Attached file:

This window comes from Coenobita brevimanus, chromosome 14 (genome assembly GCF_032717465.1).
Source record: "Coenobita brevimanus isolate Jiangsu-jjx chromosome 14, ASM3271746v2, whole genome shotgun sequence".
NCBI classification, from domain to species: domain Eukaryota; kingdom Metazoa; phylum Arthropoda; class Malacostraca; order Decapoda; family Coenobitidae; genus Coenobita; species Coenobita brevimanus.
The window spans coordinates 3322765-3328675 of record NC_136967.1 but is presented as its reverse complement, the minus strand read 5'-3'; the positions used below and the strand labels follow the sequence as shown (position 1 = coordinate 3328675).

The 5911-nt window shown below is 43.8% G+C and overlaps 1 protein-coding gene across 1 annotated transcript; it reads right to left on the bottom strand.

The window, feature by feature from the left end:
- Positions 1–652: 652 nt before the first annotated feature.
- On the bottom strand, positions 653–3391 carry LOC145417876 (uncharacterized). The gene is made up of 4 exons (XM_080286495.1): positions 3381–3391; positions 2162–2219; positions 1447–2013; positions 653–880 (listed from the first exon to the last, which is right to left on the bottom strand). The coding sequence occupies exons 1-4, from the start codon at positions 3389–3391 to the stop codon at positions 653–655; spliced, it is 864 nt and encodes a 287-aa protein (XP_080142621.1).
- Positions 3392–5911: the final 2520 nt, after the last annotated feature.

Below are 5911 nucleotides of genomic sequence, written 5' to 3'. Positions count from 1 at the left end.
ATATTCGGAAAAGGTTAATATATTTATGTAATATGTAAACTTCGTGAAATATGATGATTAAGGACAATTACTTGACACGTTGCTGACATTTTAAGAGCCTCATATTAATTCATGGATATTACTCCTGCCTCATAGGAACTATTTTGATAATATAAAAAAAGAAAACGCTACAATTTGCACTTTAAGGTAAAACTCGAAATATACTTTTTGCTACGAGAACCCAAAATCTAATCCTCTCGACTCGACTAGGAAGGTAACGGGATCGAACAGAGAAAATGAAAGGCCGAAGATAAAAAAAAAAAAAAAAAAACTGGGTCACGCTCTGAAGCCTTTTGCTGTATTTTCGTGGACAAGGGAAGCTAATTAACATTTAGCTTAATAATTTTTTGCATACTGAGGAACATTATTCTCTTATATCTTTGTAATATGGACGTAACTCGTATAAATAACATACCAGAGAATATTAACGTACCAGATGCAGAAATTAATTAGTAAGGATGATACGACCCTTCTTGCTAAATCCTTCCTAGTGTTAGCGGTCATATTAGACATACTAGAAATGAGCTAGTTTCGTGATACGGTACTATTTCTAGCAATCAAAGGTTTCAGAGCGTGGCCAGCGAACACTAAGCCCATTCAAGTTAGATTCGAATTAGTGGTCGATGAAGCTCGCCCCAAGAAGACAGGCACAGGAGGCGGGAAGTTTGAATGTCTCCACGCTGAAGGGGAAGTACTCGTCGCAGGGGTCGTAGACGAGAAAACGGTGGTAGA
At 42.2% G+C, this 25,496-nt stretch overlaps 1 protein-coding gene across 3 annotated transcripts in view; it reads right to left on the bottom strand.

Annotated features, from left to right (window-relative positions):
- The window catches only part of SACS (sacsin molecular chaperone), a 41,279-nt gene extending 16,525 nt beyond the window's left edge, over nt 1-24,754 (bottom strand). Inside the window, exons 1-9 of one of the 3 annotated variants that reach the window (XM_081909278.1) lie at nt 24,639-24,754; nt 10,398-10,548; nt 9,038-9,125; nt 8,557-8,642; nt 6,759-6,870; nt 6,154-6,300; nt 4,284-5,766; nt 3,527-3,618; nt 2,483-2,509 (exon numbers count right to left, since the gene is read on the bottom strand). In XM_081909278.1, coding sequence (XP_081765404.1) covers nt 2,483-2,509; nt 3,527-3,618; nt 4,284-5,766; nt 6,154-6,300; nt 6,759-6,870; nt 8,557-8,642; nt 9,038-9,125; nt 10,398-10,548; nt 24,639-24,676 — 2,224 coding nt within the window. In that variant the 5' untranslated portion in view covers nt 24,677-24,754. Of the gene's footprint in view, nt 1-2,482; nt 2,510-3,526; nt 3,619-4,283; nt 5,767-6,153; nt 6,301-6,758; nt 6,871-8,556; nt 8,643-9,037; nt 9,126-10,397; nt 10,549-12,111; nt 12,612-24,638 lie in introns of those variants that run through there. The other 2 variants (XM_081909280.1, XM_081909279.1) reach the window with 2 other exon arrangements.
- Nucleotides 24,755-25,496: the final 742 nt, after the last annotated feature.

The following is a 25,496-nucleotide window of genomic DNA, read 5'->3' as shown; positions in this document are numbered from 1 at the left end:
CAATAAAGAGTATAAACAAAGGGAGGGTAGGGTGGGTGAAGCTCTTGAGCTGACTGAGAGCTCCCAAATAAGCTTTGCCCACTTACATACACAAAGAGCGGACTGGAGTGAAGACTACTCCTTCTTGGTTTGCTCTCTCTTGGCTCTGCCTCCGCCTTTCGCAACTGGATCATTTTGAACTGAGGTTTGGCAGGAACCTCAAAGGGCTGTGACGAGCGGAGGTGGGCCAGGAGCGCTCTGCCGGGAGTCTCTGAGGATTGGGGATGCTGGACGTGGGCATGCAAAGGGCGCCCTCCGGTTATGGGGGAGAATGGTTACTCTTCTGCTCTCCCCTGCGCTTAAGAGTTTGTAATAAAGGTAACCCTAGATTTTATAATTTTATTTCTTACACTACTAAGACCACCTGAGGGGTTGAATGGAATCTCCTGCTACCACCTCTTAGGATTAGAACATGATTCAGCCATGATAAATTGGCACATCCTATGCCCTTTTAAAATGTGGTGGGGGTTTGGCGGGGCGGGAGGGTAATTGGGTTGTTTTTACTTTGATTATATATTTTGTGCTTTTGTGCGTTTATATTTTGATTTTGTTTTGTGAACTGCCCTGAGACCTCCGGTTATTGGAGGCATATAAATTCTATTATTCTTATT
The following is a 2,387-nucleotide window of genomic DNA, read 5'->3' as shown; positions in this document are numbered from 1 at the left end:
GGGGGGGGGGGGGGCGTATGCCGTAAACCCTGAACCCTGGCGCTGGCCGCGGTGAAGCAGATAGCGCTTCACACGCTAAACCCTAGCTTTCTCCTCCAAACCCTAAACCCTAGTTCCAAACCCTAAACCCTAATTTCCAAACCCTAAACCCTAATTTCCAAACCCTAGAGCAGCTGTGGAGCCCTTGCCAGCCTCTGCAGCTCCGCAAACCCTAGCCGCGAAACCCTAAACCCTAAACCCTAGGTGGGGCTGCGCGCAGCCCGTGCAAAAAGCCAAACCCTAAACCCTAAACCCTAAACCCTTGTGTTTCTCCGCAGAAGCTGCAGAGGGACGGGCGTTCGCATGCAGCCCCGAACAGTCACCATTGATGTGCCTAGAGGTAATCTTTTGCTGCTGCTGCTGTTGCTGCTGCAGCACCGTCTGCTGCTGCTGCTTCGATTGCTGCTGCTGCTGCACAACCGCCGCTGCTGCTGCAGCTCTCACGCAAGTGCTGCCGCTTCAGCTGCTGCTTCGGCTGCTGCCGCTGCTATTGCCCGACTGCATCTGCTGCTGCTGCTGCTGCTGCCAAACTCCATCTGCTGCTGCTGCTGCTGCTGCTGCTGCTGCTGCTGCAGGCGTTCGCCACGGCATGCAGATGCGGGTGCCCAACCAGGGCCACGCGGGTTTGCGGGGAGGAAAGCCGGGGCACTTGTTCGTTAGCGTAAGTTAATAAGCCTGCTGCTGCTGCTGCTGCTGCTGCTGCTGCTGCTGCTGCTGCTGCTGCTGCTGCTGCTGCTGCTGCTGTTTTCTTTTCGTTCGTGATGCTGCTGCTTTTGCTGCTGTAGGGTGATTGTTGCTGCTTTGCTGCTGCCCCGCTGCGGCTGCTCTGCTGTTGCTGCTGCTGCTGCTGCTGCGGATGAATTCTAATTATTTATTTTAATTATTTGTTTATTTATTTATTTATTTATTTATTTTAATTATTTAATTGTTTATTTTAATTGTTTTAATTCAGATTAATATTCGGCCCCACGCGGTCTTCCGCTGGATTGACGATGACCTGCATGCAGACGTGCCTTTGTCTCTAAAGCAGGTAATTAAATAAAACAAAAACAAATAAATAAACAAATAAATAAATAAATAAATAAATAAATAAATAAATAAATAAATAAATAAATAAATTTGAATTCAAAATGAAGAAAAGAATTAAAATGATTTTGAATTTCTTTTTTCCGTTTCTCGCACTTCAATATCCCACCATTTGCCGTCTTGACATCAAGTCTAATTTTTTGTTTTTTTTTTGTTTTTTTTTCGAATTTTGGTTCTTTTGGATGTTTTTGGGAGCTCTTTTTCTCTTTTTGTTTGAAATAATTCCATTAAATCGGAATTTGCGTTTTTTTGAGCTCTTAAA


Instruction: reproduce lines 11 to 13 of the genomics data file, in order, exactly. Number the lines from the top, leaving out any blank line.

ATATTCGGAAAAGGTTAATATATTTATGTAATATGTAAACTTCGTGAAATATGATGATTAAGGACAATTACTTGACACGTTGCTGACATTTTAAGAGCCTCATATTAATTCATGGATATTACTCCTGCCTCATAGGAACTATTTTGATAATATAAAAAAAGAAAACGCTACAATTTGCACTTTAAGGTAAAACTCGAAATATACTTTTTGCTACGAGAACCCAAAATCTAATCCTCTCGACTCGACTAGGAAGGTAACGGGATCGAACAGAGAAAATGAAAGGCCGAAGATAAAAAAAAAAAAAAAAAAACTGGGTCACGCTCTGAAGCCTTTTGCTGTATTTTCGTGGACAAGGGAAGCTAATTAACATTTAGCTTAATAATTTTTTGCATACTGAGGAACATTATTCTCTTATATCTTTGTAATATGGACGTAACTCGTATAAATAACATACCAGAGAATATTAACGTACCAGATGCAGAAATTAATTAGTAAGGATGATACGACCCTTCTTGCTAAATCCTTCCTAGTGTTAGCGGTCATATTAGACATACTAGAAATGAGCTAGTTTCGTGATACGGTACTATTTCTAGCAATCAAAGGTTTCAGAGCGTGGCCAGCGAACACTAAGCCCATTCAAGTTAGATTCGAATTAGTGGTCGATGAAGCTCGCCCCAAGAAGACAGGCACAGGAGGCGGGAAGTTTGAATGTCTCCACGCTGAAGGGGAAGTACTCGTCGCAGGGGTCGTAGACGAGAAAACGGTGGTAGA
At 42.2% G+C, this 25,496-nt stretch overlaps 1 protein-coding gene across 3 annotated transcripts in view; it reads right to left on the bottom strand.

Annotated features, from left to right (window-relative positions):